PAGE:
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CREAM-CE status and evolution plans
Definition and adoption of job related standard interfaces
The CREAM-CE implements a Grid job management service available to end users and to other higher level Grid job submission services. It allows the submission, management and monitoring of computational jobs to Local Resource Management Systems (LRMS).
Now facing the challenge to support an enlarged community of users, as part of the European Middleware Initiative (EMI), such service needs to be consolidated and evolved.
Among the new functionalities introduced with the first EMI release (EMI-1), we highlight the integration with the new authorization framework (ARGUS). The major developments foreseen for the next EMI release include the adoption of job related standard interfaces (EMI-ES) and the enhancing of CREAM with the High Availability (HA) criteria based on the clustered approach.
Several services providing compute and job related functionality have been implemented in the context of different Grid projects. However these services, which provide the same core functionality, have been realized by adopting proprietary solutions. While standard mechanisms for job description (e.g. JSDL) and standard interfaces for job submission and management do exist (e.g. BES), they are not really suited for production use because they lack significant capabilities.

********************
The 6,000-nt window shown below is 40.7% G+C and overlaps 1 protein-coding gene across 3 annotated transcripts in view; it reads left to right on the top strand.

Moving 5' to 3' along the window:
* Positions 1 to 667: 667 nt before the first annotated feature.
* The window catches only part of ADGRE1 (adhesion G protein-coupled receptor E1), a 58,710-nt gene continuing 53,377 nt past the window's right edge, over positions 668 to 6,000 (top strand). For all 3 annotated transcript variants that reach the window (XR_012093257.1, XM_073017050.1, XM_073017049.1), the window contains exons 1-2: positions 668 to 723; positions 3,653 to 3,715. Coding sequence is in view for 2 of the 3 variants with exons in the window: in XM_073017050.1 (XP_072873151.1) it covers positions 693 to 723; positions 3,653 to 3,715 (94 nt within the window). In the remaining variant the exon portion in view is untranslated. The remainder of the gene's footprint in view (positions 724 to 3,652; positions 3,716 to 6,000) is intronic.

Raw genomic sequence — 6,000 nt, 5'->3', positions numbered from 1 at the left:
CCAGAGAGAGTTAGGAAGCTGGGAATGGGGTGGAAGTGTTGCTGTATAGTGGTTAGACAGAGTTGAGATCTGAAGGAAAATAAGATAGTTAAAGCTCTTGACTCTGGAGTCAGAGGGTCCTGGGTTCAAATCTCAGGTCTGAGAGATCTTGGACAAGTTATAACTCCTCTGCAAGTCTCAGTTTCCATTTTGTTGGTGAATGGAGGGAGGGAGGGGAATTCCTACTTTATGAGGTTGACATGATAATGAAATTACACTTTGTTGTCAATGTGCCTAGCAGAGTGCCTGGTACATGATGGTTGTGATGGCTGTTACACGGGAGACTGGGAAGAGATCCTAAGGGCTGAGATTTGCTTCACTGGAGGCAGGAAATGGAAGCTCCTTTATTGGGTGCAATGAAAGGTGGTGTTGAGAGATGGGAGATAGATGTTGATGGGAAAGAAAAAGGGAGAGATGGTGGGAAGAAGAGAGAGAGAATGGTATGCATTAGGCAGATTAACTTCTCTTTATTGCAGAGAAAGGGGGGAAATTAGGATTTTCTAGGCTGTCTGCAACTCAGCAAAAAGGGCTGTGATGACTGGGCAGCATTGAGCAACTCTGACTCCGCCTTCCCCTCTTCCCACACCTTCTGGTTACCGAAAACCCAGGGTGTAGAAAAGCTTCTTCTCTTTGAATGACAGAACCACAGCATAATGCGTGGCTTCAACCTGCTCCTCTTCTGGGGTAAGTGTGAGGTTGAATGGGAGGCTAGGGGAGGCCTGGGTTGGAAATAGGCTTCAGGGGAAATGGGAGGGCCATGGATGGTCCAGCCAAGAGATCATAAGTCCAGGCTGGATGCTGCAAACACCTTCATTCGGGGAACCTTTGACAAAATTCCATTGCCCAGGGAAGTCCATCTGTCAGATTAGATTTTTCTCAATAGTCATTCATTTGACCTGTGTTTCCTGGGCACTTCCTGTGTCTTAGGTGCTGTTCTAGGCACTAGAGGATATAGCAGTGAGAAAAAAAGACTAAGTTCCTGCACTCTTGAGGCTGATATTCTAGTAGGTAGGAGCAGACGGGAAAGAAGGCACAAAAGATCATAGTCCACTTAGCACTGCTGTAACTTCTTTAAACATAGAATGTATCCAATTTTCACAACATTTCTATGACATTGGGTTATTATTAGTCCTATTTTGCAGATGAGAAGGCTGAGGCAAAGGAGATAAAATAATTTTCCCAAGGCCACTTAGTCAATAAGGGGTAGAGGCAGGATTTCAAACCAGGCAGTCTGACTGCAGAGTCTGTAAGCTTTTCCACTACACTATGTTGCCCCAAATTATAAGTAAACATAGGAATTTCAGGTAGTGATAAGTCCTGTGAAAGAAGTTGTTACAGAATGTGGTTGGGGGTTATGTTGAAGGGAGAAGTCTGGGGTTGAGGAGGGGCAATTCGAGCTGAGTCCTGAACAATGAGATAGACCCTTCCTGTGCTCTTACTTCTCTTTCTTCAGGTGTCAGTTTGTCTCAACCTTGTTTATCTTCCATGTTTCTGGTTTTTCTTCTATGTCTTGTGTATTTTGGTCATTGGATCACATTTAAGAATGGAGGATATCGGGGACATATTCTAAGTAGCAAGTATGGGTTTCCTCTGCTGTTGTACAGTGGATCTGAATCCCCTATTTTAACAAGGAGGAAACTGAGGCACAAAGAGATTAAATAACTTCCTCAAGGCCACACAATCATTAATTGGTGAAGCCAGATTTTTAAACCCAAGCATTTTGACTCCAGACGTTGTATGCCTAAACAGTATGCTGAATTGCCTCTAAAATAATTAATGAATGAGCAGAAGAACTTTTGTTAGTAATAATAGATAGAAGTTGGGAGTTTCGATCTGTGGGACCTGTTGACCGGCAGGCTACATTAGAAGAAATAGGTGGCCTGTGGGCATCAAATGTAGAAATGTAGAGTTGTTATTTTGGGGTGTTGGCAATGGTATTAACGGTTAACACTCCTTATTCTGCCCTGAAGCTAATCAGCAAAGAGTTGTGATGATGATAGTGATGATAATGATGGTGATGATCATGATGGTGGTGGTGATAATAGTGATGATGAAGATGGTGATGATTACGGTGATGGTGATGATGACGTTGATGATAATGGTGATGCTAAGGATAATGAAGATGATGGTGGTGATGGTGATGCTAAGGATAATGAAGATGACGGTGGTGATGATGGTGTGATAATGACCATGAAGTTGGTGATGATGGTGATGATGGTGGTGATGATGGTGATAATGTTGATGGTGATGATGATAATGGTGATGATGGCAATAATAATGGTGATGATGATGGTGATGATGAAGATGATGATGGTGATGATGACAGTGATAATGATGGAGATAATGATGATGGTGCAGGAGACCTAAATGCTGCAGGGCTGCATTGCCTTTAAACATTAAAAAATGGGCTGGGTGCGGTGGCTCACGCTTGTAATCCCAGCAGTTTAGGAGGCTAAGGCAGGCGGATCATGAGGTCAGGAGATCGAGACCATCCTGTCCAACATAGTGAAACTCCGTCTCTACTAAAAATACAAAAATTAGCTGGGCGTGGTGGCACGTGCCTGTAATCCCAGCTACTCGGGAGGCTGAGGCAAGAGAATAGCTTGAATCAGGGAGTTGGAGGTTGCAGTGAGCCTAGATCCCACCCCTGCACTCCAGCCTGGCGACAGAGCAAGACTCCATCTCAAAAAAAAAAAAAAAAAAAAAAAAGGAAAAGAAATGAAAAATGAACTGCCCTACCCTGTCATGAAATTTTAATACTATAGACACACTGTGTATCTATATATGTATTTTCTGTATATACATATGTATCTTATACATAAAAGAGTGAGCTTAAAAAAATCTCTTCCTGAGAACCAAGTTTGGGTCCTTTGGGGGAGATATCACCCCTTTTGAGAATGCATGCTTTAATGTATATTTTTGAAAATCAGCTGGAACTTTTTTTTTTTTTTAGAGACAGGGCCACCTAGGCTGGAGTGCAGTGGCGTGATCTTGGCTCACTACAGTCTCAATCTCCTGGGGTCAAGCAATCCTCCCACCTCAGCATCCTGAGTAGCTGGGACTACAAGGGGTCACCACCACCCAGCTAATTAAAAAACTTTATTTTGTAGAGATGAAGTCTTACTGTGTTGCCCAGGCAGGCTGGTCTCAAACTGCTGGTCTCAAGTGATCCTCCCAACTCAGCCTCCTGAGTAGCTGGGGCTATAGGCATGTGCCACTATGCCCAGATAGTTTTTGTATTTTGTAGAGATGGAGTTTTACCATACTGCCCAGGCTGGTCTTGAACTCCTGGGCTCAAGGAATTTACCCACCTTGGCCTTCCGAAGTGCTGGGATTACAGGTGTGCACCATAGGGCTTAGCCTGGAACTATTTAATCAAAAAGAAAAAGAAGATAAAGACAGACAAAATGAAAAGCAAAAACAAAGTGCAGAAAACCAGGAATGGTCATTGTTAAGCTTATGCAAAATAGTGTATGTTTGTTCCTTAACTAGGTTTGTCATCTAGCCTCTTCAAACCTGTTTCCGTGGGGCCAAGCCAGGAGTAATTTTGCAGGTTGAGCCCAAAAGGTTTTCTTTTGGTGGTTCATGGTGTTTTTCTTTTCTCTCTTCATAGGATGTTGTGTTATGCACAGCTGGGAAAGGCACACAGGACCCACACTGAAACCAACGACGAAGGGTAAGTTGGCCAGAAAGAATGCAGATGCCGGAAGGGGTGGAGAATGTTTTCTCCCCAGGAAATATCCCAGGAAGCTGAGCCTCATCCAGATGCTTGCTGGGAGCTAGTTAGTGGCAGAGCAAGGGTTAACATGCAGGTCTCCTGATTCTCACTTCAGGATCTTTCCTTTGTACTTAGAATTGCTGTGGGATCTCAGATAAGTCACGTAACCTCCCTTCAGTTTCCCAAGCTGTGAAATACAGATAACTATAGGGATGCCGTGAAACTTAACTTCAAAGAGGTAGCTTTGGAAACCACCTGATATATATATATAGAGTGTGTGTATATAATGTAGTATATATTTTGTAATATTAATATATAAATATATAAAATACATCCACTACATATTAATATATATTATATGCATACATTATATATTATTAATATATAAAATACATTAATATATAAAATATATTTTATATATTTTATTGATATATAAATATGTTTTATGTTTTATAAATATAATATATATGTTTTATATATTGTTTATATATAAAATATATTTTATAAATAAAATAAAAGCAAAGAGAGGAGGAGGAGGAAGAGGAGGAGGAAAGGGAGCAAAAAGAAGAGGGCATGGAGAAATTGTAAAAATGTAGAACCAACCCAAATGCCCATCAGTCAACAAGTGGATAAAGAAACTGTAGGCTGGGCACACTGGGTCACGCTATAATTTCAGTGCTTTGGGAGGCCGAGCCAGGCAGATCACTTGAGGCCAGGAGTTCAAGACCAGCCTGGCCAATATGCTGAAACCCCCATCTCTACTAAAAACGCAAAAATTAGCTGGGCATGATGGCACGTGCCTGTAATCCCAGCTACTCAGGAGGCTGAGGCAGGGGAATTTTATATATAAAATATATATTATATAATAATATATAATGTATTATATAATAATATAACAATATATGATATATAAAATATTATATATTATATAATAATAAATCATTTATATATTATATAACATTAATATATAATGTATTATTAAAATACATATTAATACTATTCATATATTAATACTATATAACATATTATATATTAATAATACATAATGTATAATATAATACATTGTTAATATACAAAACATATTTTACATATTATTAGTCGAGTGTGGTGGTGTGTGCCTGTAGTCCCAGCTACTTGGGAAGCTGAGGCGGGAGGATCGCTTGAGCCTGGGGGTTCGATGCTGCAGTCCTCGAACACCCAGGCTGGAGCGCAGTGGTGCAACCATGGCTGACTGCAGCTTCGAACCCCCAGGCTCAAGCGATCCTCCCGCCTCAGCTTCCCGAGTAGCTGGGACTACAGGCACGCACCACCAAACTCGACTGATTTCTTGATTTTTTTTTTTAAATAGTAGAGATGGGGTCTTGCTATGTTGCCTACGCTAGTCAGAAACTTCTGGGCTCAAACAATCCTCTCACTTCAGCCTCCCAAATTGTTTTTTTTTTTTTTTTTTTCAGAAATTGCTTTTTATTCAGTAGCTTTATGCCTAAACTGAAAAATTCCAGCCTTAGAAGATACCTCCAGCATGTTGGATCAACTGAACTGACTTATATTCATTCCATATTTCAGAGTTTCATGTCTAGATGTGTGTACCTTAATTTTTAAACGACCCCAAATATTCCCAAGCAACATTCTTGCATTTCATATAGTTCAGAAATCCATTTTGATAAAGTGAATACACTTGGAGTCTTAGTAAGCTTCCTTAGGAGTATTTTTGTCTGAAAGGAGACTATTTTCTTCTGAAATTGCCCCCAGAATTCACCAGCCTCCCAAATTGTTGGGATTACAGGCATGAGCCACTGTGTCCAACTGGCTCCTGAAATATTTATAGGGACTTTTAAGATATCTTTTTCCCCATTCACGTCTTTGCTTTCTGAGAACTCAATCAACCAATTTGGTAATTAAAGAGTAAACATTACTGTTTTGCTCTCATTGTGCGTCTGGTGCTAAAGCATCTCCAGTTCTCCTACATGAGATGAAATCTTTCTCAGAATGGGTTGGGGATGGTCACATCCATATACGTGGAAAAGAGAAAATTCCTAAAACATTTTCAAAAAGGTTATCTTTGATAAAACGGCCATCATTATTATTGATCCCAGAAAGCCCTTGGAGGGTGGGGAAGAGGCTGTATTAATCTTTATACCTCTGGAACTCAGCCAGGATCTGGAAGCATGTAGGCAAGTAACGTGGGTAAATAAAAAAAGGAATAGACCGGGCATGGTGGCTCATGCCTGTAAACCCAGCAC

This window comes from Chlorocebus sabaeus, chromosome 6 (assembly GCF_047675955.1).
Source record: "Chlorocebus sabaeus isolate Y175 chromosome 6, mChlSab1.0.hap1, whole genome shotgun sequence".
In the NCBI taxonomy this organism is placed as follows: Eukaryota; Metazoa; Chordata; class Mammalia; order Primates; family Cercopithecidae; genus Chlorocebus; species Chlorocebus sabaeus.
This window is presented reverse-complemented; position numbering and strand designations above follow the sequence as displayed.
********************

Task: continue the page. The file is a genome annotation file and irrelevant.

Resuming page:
Towards the CREAM High Availability
Paolo Andreetto, Sara Bertocco, Alvise Dorigo, Eric Frizziero, Alessio Gianelle, Massimo Sgaravatto, Lisa Zangrando
One of the main objectives described in the CREAM evolution plan, is the need to meet the High Availability (HA) criteria. In particular, CREAM, like several popular Internet services, must rely on large clusters of commodity computers for providing several features, including high performance, scalability, availability and fault tolerance. From the user's point of view the main benefit provided by this enhancement is the guaranteed access to his own jobs and related resources (i.e. job sandbox) during planned and unplanned outages. So, we are focusing on providing CREAM with the ability to be continuously available for serving the user requests independently of eventual current critical conditions.
The figure illustrates the high level CREAM clustered architecture which is based on a horizontal topology. We define a CREAM node as a separate CREAM instance running on its dedicated (virtual) machine, while a collection of such nodes is referred as CREAM cluster. The WEB server (e.g. Apache) acts as gateway for incoming requests of authenticated users. These requests are delivered to the load balancer which redirects them to the proper CREAM nodes, basing its decisions on the selected scheduling algorithm (e.g. Round Robin, Weight based, etc). Moreover the load balancer can provide even fault tolerance capability, if appropriately configured.
ARGUS as the unique authorization mechanism
The use of different authorization mechanisms, each providing the same or similar functionalities is clearly a complication from a deployment and maintenance point of view. Moreover because of bugs or misconfigurations, inconsistent authorization decisions could be made. These issues have been addressed by the EMI project by referring to a single authorization service (ARGUS) which is supposed to be the unique authorization service for all EMI services.
The integration with the ARGUS service has been introduced in the first EMI release (EMI-1).
Contact: gLite job management product team
For more information: www.eu-emi.eu